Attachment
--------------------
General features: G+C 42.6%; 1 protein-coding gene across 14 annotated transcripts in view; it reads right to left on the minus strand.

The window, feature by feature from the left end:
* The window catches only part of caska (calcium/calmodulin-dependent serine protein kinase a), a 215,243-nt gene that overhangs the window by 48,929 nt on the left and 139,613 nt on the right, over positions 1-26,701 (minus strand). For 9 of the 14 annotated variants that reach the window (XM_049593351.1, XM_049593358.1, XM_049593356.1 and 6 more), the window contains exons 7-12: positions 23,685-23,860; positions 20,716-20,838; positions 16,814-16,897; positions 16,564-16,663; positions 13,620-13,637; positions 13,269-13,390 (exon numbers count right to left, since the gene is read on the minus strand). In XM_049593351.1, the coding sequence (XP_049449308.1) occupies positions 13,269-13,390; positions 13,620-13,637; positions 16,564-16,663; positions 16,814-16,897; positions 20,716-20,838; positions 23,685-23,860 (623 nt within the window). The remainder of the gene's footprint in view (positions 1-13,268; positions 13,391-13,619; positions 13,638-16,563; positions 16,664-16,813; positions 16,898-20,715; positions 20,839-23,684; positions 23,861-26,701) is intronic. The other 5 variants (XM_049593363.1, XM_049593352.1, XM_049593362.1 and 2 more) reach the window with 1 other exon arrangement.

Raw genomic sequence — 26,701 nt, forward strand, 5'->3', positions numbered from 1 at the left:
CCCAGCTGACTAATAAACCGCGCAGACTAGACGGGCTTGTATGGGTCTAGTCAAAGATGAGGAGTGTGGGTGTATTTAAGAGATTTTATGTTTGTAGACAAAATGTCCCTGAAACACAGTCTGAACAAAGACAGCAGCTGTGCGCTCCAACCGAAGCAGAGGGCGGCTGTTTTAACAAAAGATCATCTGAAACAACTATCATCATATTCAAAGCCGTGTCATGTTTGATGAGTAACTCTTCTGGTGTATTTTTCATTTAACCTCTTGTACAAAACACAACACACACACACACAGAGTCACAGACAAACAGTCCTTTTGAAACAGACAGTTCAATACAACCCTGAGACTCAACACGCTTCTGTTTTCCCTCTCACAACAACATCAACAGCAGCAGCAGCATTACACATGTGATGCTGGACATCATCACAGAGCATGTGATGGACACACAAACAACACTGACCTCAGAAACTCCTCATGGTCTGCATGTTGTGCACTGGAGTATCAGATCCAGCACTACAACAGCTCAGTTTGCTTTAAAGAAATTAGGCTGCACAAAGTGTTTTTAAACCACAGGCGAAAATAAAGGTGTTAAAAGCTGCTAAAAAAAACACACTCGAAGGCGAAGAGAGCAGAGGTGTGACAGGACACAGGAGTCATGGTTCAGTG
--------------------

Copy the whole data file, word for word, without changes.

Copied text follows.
General features: G+C 42.6%; 1 protein-coding gene across 14 annotated transcripts in view; it reads right to left on the minus strand.

The window, feature by feature from the left end:
* The window catches only part of caska (calcium/calmodulin-dependent serine protein kinase a), a 215,243-nt gene that overhangs the window by 48,929 nt on the left and 139,613 nt on the right, over positions 1-26,701 (minus strand). For 9 of the 14 annotated variants that reach the window (XM_049593351.1, XM_049593358.1, XM_049593356.1 and 6 more), the window contains exons 7-12: positions 23,685-23,860; positions 20,716-20,838; positions 16,814-16,897; positions 16,564-16,663; positions 13,620-13,637; positions 13,269-13,390 (exon numbers count right to left, since the gene is read on the minus strand). In XM_049593351.1, the coding sequence (XP_049449308.1) occupies positions 13,269-13,390; positions 13,620-13,637; positions 16,564-16,663; positions 16,814-16,897; positions 20,716-20,838; positions 23,685-23,860 (623 nt within the window). The remainder of the gene's footprint in view (positions 1-13,268; positions 13,391-13,619; positions 13,638-16,563; positions 16,664-16,813; positions 16,898-20,715; positions 20,839-23,684; positions 23,861-26,701) is intronic. The other 5 variants (XM_049593363.1, XM_049593352.1, XM_049593362.1 and 2 more) reach the window with 1 other exon arrangement.

Raw genomic sequence — 26,701 nt, forward strand, 5'->3', positions numbered from 1 at the left:
CCCAGCTGACTAATAAACCGCGCAGACTAGACGGGCTTGTATGGGTCTAGTCAAAGATGAGGAGTGTGGGTGTATTTAAGAGATTTTATGTTTGTAGACAAAATGTCCCTGAAACACAGTCTGAACAAAGACAGCAGCTGTGCGCTCCAACCGAAGCAGAGGGCGGCTGTTTTAACAAAAGATCATCTGAAACAACTATCATCATATTCAAAGCCGTGTCATGTTTGATGAGTAACTCTTCTGGTGTATTTTTCATTTAACCTCTTGTACAAAACACAACACACACACACACAGAGTCACAGACAAACAGTCCTTTTGAAACAGACAGTTCAATACAACCCTGAGACTCAACACGCTTCTGTTTTCCCTCTCACAACAACATCAACAGCAGCAGCAGCATTACACATGTGATGCTGGACATCATCACAGAGCATGTGATGGACACACAAACAACACTGACCTCAGAAACTCCTCATGGTCTGCATGTTGTGCACTGGAGTATCAGATCCAGCACTACAACAGCTCAGTTTGCTTTAAAGAAATTAGGCTGCACAAAGTGTTTTTAAACCACAGGCGAAAATAAAGGTGTTAAAAGCTGCTAAAAAAAACACACTCGAAGGCGAAGAGAGCAGAGGTGTGACAGGACACAGGAGTCATGGTTCAGTG